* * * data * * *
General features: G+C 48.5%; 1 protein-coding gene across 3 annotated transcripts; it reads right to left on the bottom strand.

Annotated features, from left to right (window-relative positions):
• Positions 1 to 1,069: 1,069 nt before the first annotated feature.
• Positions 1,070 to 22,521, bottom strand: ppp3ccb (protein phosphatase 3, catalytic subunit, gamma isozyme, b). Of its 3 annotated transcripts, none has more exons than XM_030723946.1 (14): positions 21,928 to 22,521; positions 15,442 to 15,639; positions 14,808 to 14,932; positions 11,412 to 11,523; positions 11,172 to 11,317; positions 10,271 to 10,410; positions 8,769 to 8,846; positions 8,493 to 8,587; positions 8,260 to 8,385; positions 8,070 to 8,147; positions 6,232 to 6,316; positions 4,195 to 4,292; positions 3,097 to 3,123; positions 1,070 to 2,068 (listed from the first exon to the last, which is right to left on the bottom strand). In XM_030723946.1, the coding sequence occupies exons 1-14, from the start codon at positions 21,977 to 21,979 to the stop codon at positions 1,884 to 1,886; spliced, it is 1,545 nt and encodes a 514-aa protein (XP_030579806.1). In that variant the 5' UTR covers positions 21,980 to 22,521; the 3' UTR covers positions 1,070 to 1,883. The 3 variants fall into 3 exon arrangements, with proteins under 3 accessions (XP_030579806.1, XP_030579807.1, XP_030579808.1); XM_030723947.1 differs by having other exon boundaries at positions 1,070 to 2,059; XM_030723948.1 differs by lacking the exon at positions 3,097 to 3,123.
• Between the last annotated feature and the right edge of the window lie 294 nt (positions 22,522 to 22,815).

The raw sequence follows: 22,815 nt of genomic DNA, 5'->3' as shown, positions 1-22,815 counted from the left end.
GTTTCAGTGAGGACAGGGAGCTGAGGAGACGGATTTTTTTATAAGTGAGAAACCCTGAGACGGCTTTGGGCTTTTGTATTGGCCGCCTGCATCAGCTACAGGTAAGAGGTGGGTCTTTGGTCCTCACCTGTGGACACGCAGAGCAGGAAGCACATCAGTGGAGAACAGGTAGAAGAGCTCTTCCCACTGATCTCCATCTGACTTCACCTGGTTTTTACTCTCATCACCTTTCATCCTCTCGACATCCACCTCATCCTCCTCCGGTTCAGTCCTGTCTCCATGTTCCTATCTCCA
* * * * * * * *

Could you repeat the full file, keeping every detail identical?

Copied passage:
General features: G+C 48.5%; 1 protein-coding gene across 3 annotated transcripts; it reads right to left on the bottom strand.

Annotated features, from left to right (window-relative positions):
• Positions 1 to 1,069: 1,069 nt before the first annotated feature.
• Positions 1,070 to 22,521, bottom strand: ppp3ccb (protein phosphatase 3, catalytic subunit, gamma isozyme, b). Of its 3 annotated transcripts, none has more exons than XM_030723946.1 (14): positions 21,928 to 22,521; positions 15,442 to 15,639; positions 14,808 to 14,932; positions 11,412 to 11,523; positions 11,172 to 11,317; positions 10,271 to 10,410; positions 8,769 to 8,846; positions 8,493 to 8,587; positions 8,260 to 8,385; positions 8,070 to 8,147; positions 6,232 to 6,316; positions 4,195 to 4,292; positions 3,097 to 3,123; positions 1,070 to 2,068 (listed from the first exon to the last, which is right to left on the bottom strand). In XM_030723946.1, the coding sequence occupies exons 1-14, from the start codon at positions 21,977 to 21,979 to the stop codon at positions 1,884 to 1,886; spliced, it is 1,545 nt and encodes a 514-aa protein (XP_030579806.1). In that variant the 5' UTR covers positions 21,980 to 22,521; the 3' UTR covers positions 1,070 to 1,883. The 3 variants fall into 3 exon arrangements, with proteins under 3 accessions (XP_030579806.1, XP_030579807.1, XP_030579808.1); XM_030723947.1 differs by having other exon boundaries at positions 1,070 to 2,059; XM_030723948.1 differs by lacking the exon at positions 3,097 to 3,123.
• Between the last annotated feature and the right edge of the window lie 294 nt (positions 22,522 to 22,815).

The raw sequence follows: 22,815 nt of genomic DNA, 5'->3' as shown, positions 1-22,815 counted from the left end.
GTTTCAGTGAGGACAGGGAGCTGAGGAGACGGATTTTTTTATAAGTGAGAAACCCTGAGACGGCTTTGGGCTTTTGTATTGGCCGCCTGCATCAGCTACAGGTAAGAGGTGGGTCTTTGGTCCTCACCTGTGGACACGCAGAGCAGGAAGCACATCAGTGGAGAACAGGTAGAAGAGCTCTTCCCACTGATCTCCATCTGACTTCACCTGGTTTTTACTCTCATCACCTTTCATCCTCTCGACATCCACCTCATCCTCCTCCGGTTCAGTCCTGTCTCCATGTTCCTATCTCCA